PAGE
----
On Wednesday, 11 July 2018 at 07:30:59 UTC, FeepingCreature wrote:
 Then just stick it in a Nullable. No explicit .init needed.
To clarify this point some more, since on reflection it's ambiguous: you might well say that "well yeah, the default constructor returns an invalid value, no shit it breaks." The semantics of Nullable are weird here though - Nullable!S constructs an S while pretending to not contain an S. The deeper problem is that there is straight up *no way* to implement Nullable correctly in a way that lets it handle types with disabled this(); without using pointers there's no way to bypass S's destructor, and any implementation of Nullable that uses T.init explicitly dies when D tries to destruct it.
 That would work, it's just a really horrible hack and I hate 
 it. We're constructing a fictitious domain value that passes 
 our invariants while having zero correspondence to the real 
 world, *just to pass our invariants*. It's an obvious sign of a 
 language issue.
Furthermore, note that this limits the amount of invariants we can define. For instance, we can't define an invariant that says that a value has to be registered in a central table somewhere - since our fictional value obviously won't be. Better to do bool isInitialized = false, and that's already crappy.
Jul 11
next sibling parent reply FeepingCreature <feepingcreature gmail.com> writes:
Destructors are not called for fields embedded in unions.

On the one hand this is a horrible, horrible hack. On the other, 
whee!
Jul 11
parent reply Simen =?UTF-8?B?S2rDpnLDpXM=?= <simen.kjaras gmail.com> writes:
On Wednesday, 11 July 2018 at 10:43:40 UTC, FeepingCreature wrote:
 Destructors are not called for fields embedded in unions.

 On the one hand this is a horrible, horrible hack. On the 
 other, whee!
Not only a horrible hack, but a bug, and something you really can't rely on working in the future. Especially since this behavior is only observed with named unions, not with anonymous ones. I'll also mention section 14.19 2 on the Structs, Unions page (https://dlang.org/spec/struct.html): 2. Unions may not have fields that have destructors. Whether that means it's undefined behavior or the compiler should statically disallow it is up for debate, I guess. -- Simen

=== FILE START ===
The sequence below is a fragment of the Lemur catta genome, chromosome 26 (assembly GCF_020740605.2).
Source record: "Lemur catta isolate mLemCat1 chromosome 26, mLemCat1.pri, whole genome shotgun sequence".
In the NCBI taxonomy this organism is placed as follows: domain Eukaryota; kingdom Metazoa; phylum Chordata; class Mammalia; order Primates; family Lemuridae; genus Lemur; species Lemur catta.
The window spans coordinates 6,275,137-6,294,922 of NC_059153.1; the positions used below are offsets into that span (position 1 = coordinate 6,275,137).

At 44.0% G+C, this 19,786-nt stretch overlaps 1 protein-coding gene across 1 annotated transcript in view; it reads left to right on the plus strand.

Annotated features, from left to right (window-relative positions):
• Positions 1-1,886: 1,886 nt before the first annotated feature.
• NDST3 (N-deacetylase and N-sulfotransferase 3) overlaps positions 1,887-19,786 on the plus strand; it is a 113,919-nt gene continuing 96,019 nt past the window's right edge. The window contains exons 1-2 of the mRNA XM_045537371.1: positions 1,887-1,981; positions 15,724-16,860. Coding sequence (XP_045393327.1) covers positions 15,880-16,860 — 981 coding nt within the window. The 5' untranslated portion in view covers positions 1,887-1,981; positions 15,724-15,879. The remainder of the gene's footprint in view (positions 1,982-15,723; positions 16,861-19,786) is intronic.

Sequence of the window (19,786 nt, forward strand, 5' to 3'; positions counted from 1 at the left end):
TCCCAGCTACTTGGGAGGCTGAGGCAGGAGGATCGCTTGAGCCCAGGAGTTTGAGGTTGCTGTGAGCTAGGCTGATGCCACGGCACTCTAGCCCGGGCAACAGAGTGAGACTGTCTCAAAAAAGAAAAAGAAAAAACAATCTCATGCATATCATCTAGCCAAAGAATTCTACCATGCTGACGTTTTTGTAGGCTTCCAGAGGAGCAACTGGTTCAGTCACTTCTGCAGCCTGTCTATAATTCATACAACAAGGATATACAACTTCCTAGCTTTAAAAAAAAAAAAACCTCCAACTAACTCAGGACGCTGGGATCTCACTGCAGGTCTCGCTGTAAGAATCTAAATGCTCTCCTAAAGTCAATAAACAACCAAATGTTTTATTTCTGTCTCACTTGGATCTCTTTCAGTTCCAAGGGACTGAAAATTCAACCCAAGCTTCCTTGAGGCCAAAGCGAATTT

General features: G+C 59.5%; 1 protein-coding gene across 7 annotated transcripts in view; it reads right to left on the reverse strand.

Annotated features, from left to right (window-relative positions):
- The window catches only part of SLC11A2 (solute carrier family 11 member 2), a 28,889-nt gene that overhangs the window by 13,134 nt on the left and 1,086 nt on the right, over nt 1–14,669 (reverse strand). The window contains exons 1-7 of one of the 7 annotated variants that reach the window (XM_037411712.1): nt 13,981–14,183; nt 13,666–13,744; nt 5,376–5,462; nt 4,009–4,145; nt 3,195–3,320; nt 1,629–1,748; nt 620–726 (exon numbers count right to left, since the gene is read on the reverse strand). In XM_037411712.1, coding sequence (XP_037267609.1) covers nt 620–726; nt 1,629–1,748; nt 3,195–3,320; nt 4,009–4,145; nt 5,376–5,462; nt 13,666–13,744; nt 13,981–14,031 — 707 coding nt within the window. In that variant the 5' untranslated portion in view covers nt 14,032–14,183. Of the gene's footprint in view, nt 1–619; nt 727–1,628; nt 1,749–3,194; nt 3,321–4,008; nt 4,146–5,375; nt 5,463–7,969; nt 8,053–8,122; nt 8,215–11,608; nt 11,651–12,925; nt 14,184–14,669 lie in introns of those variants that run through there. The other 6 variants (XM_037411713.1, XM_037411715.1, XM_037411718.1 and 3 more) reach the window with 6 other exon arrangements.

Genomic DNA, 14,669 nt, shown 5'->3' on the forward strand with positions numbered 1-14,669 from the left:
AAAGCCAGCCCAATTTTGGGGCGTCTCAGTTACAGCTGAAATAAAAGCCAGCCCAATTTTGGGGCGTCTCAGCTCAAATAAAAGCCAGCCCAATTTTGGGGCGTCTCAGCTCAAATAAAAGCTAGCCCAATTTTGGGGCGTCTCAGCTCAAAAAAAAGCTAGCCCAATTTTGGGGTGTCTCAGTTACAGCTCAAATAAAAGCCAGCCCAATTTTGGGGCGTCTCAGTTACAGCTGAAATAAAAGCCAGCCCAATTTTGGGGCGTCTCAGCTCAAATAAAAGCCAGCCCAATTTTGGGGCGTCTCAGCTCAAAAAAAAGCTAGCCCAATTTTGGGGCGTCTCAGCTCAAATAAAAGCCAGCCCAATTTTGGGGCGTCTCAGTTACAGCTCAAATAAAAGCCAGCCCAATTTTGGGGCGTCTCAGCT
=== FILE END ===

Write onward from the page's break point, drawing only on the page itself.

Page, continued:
Jul 12
parent FeepingCreature <feepingcreature gmail.com> writes:
On Thursday, 12 July 2018 at 08:54:17 UTC, Simen Kjærås wrote:
 Whether that means it's undefined behavior or the compiler 
 should statically disallow it is up for debate, I guess.

 --
   Simen
Honestly, half the reason I'm using it so enthusiastically is that I want to emphasize that this is an important usecase that can't be neglected, so that if unions are ever fixed they give us some other way to manually handle struct destruction, like managed or nodestroy.
Jul 12
prev sibling parent reply Meta <jared771 gmail.com> writes:
On Wednesday, 11 July 2018 at 07:35:24 UTC, FeepingCreature wrote:
 On Wednesday, 11 July 2018 at 07:30:59 UTC, FeepingCreature 
 wrote:
 Then just stick it in a Nullable. No explicit .init needed.
To clarify this point some more, since on reflection it's ambiguous: you might well say that "well yeah, the default constructor returns an invalid value, no shit it breaks." The semantics of Nullable are weird here though - Nullable!S constructs an S while pretending to not contain an S. The deeper problem is that there is straight up *no way* to implement Nullable correctly in a way that lets it handle types with disabled this();
I hate to say I told you so, but... https://github.com/dlang/phobos/pull/5855#issuecomment-345783238 Just joking, of course =) Nullable has needed to be completely overhauled for a long time because it was only really designed with POD types in mind.